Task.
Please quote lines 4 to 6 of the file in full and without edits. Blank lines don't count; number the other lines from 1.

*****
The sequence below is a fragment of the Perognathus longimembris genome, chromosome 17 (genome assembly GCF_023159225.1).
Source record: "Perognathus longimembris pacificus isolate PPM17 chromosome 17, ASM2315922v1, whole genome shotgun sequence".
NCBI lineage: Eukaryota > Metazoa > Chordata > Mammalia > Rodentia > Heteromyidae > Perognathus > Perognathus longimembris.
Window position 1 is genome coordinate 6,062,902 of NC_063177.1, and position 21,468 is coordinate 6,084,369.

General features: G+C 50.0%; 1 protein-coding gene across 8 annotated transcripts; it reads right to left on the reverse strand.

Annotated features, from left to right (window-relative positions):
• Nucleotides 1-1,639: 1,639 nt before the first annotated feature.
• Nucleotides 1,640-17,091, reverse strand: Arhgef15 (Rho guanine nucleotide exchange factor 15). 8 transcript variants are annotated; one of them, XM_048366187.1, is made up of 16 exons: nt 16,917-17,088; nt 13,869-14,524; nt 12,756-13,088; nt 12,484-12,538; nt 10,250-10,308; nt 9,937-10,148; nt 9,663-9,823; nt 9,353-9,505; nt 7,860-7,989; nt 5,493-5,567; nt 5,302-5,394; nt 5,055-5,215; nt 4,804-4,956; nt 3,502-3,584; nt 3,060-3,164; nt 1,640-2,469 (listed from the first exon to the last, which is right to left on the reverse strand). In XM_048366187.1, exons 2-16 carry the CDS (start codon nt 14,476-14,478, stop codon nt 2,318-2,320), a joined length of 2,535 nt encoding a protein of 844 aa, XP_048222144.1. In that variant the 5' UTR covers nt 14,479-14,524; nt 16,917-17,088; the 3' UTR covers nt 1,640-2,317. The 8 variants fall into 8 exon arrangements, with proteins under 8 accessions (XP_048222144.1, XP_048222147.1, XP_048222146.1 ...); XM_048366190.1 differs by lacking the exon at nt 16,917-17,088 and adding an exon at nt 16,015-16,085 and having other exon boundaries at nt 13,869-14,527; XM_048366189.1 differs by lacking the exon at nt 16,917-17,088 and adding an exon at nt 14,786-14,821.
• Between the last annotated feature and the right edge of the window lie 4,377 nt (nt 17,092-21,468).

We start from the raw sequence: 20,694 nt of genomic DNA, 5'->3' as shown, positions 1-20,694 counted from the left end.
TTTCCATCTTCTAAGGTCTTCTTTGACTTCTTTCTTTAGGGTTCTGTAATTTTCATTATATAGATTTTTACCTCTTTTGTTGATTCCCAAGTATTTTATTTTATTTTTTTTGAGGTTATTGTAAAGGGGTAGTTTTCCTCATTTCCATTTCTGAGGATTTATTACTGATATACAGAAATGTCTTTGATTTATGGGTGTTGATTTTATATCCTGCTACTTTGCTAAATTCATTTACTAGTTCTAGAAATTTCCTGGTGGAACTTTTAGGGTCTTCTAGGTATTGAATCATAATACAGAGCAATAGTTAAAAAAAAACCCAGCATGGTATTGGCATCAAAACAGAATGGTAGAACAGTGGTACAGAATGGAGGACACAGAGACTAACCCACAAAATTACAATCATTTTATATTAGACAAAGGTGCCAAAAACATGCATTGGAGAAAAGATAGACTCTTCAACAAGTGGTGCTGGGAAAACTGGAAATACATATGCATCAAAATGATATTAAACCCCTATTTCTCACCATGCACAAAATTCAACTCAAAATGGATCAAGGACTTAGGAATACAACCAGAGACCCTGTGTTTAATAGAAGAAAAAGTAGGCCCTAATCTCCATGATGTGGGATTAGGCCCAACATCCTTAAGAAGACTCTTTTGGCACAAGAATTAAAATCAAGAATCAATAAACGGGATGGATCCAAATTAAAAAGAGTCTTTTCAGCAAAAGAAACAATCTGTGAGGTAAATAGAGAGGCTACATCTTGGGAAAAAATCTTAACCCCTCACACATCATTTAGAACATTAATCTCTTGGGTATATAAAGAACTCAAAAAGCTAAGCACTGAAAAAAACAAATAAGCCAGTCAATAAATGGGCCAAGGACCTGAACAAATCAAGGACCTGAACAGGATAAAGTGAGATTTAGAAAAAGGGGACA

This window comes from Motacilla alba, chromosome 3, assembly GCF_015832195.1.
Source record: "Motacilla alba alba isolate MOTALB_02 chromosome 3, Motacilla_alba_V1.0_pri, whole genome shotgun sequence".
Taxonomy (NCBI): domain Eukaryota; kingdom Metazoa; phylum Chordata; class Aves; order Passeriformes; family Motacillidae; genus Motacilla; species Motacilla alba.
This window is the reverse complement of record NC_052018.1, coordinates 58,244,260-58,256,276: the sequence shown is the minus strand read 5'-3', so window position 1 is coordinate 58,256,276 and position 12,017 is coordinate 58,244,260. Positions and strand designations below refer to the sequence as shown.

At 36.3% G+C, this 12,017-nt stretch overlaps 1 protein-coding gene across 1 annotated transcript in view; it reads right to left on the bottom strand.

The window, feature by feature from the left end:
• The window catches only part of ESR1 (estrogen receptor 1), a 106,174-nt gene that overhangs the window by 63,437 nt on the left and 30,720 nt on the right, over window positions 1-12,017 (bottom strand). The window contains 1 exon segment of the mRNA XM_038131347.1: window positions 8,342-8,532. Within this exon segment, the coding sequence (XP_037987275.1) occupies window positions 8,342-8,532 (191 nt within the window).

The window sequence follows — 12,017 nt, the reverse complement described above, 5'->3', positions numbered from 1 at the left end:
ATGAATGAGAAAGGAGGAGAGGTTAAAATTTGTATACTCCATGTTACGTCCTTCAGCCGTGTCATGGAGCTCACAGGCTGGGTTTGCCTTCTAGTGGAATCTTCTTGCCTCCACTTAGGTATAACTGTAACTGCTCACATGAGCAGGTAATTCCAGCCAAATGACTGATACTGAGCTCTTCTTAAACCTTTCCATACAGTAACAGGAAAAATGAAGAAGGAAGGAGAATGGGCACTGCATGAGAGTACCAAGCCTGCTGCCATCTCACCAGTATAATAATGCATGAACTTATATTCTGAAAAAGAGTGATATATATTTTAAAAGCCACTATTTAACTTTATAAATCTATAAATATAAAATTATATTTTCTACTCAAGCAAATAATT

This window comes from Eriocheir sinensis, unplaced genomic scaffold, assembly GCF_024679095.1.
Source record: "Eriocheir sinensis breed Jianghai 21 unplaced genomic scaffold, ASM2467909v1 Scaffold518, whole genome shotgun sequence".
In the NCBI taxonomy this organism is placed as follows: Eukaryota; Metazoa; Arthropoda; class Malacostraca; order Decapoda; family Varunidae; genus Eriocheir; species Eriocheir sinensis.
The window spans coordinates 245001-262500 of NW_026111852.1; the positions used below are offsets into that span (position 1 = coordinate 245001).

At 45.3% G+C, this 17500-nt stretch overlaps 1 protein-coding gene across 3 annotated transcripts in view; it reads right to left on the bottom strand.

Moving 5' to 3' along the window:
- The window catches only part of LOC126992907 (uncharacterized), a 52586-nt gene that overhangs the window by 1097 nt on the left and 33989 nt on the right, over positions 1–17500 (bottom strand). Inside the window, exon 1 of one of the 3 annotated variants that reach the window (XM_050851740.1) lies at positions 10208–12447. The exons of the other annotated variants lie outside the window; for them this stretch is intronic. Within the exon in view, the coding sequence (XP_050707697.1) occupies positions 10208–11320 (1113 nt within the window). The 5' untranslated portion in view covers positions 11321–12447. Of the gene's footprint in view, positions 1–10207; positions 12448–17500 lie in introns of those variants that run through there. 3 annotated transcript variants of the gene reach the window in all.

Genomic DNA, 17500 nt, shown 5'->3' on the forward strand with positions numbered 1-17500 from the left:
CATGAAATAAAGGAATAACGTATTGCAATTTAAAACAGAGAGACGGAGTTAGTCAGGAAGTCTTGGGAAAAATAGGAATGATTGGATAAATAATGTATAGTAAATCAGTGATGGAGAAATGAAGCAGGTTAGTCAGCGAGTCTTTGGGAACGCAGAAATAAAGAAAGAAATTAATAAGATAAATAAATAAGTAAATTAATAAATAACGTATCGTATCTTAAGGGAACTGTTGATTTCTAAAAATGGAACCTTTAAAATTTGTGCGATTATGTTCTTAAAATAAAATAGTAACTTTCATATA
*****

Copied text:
Window position 1 is genome coordinate 6,062,902 of NC_063177.1, and position 21,468 is coordinate 6,084,369.

General features: G+C 50.0%; 1 protein-coding gene across 8 annotated transcripts; it reads right to left on the reverse strand.

Annotated features, from left to right (window-relative positions):